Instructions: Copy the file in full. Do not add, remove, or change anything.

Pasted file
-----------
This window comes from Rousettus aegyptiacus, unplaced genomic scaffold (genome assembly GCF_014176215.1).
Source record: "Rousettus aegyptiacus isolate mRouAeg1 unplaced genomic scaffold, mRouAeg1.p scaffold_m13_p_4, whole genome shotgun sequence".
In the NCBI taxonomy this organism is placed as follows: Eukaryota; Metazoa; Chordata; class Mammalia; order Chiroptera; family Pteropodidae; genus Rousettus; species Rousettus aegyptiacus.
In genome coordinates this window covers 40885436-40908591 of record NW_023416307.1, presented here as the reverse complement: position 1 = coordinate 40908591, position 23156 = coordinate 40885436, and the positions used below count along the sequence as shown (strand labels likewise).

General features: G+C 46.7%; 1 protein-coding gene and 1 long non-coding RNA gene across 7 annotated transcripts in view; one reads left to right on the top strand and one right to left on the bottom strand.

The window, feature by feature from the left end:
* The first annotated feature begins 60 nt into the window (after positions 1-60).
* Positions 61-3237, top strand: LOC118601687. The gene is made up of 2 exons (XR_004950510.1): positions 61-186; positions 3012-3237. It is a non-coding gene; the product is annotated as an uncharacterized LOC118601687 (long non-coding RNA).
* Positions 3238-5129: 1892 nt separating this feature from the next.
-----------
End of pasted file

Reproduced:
This window comes from Rousettus aegyptiacus, unplaced genomic scaffold (genome assembly GCF_014176215.1).
Source record: "Rousettus aegyptiacus isolate mRouAeg1 unplaced genomic scaffold, mRouAeg1.p scaffold_m13_p_4, whole genome shotgun sequence".
In the NCBI taxonomy this organism is placed as follows: Eukaryota; Metazoa; Chordata; class Mammalia; order Chiroptera; family Pteropodidae; genus Rousettus; species Rousettus aegyptiacus.
In genome coordinates this window covers 40885436-40908591 of record NW_023416307.1, presented here as the reverse complement: position 1 = coordinate 40908591, position 23156 = coordinate 40885436, and the positions used below count along the sequence as shown (strand labels likewise).

General features: G+C 46.7%; 1 protein-coding gene and 1 long non-coding RNA gene across 7 annotated transcripts in view; one reads left to right on the top strand and one right to left on the bottom strand.

The window, feature by feature from the left end:
* The first annotated feature begins 60 nt into the window (after positions 1-60).
* Positions 61-3237, top strand: LOC118601687. The gene is made up of 2 exons (XR_004950510.1): positions 61-186; positions 3012-3237. It is a non-coding gene; the product is annotated as an uncharacterized LOC118601687 (long non-coding RNA).
* Positions 3238-5129: 1892 nt separating this feature from the next.